Power evades me
There is a cup of black coffee on the long wooden table, tepid in the air-conditioned kitchen of my house. I have grown used to the rationality of hot coffee—this way, the integrity of the drink will remain long into the day.
I take my seat at the end of the table as I had the day and month and year before. I will remain there until the moon has taken its residence above the city, nature’s cruel reminder of reality’s redundancy.
In the minutes before 1:00 p.m., the technicolored scene confined to my computer screen flickers to an end—my second movie that day. My eyes sting. The film is poignant in a manner that could only be achieved through experience, and I am envious of the names that flash in the credits.
They had lived lives worthy of movies.
I live bound to a series of daily routines. It occurs to me that I want to be a screenwriter, if not out of true passion then out of a promise that I will strive for a fulfilling existence when the world resumes its normal pace. It feels right, as though power has not escaped me fully, if I continue to plan for a future that is out of sight.
Yesterday, I wanted to be a botanist.
Tomorrow, I will want to be a barista.
I cling to every piece of comfort like it is the last I will ever see.
Does it hide in my dreams?
In my isolation, it has been too long since I witnessed the warmth on a stranger’s face as they delay their steps, waiting for me to catch up to them, walking through the door they hold open for me.
Before, I amused myself with the imaginary lives of strangers bustling around me. Sitting in a cafe, fixated on the hundreds of storylines occurring around me.
In those days, it was not so hard to maintain balance.
The strangers were never evil in my imagination. They were preoccupied with living and happiness. If they committed harmful acts, it was a small slip. In the end, they always learned to do better.
I lived in those dreams, where the ideal was mine to create. Control rested within arm’s reach. I could conceive countless incidents that were rooted in good, and my perception of the beauty of the world would once again be unobstructed.
It is harder to free myself from my blinders now.
Where power resided, a mass of darkness now lurks. I search for Strength, but her home is vacant.
When I call her name, my rebounding voice is the only reply.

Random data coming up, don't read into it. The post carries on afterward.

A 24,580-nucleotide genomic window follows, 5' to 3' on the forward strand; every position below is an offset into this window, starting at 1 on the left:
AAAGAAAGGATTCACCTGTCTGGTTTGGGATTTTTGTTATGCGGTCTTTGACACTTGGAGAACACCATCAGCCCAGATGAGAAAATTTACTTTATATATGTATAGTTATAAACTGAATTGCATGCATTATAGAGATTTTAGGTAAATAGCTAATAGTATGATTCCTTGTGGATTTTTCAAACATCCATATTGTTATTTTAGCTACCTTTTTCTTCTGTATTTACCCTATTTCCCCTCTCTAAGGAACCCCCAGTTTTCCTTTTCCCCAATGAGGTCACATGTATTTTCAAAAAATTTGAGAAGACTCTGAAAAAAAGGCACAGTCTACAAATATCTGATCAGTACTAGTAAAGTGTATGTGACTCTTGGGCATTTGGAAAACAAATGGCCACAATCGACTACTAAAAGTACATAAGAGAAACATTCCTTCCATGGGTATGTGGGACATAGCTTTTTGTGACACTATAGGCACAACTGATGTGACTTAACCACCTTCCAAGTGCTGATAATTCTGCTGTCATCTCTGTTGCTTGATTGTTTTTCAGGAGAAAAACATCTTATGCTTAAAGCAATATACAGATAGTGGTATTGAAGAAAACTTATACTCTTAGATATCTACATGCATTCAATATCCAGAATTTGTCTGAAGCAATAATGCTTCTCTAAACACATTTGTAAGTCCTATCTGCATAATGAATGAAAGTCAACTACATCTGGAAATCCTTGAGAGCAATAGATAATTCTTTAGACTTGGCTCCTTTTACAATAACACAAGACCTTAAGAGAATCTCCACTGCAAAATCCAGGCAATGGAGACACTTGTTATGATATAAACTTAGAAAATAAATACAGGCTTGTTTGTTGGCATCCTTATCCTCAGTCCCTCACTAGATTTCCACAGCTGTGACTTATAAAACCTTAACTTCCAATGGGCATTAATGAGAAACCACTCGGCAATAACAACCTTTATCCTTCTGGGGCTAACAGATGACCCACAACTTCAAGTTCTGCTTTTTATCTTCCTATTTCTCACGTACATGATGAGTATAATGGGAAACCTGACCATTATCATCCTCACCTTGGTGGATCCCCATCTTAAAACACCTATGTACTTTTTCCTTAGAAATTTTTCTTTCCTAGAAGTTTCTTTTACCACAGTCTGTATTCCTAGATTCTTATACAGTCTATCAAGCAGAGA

Where are you? Come back to me.
I keep searching
How much of our lives happen in restaurants? When weekly family lunches were steadily abundant in my life, I did not acknowledge their advantage. I merely had to wish for my grandmother’s voice, to miss my cousin’s sisterly advice, and it would be present in a few days’ time.
In its cold absence, I feel the weight it had occupied. “Meals are an event,” my mom told me once. It has proven itself true.
But lying between yearning and disregard is gratitude, and it is the territory I find myself in now. For every time I have condemned my solitude, I find that the distance from old habits, old ways of life, have given me clarity. I appreciate more. I reflect more.
Is it there?
The world is quiet here. My thoughts are constant eerie music in the background of my day. When was the last time I read something? Virginia Woolf’s To the Lighthouse sits on my shelf. I want to laugh at the irony of it, that a year ago I found the idea of time passing so intriguing. Now, I fall into a timeless loop of days beginning with the sun and ending with the moon, nothing distinguishable in between.
Time is ever-stretching. Every moment feels lived-in. I begin to worry that my curiosity has dulled into indifference, but every day I am reassured that my fascination will never leave me.
A milk carton, a Russian doll, a cactus. A dream catcher, a vase, an old birthday card.
These wonders are small mercies, distracting me from the river of disappointment I drift in, seeking a harbor where I can finally rest. There are not enough harbors for everyone.
My blood seethes with guilt. My skin burns with the pain of my confession: I am tired. But I do not deserve this temporary peace. In this strange river that bears the world, a widow grieves. A son wakes to his new fate. A baby will never know her grandmother. How can I deny them serenity? I surrender my port to them, shoving rope into hands that are not there. I am alone here.
I learn that this is a blessing.
Learning to grieve experiences I can never have—the suspense of friends awaiting college decisions, or a spring break getaway celebrating with those who have seen my worst and best times, or the preciousness of final days on a campus where I learned so much—is a bleak activity. But I have found solace in looking forward to those first days of September when I enter a new campus, a new beginning, a new routine. The weight of disappointment used to bear heavily on me, and I have figured out a way to push back. That is all I can do.
It is easy to fixate on the current dreary situation, accepting the pity of teachers and peers and parents. Doing so has not helped me.
Every time an overly gentle voice says, “I feel so sorry for you,” I want to tell them that I am one of the lucky ones. I recognize it when I read the news, and even more when I feel the relief of waking up to my family each morning.
I look at my coffee now, gone cold. Nothing remains unchanged in the motions of this world. Loss will not halt the earth—its shifting nature does not depend on my emotions. Through my first introduction to mourning, my first sorrows, and everything else, the world kept moving. New replaced old, delight replaced pain, trust replaced defeat. The world will keep moving.
Power’s vacant house has become occupied again. This time, warm light seeps out from its windows; I feel it settling into its home.
I consider my coffee and await better days.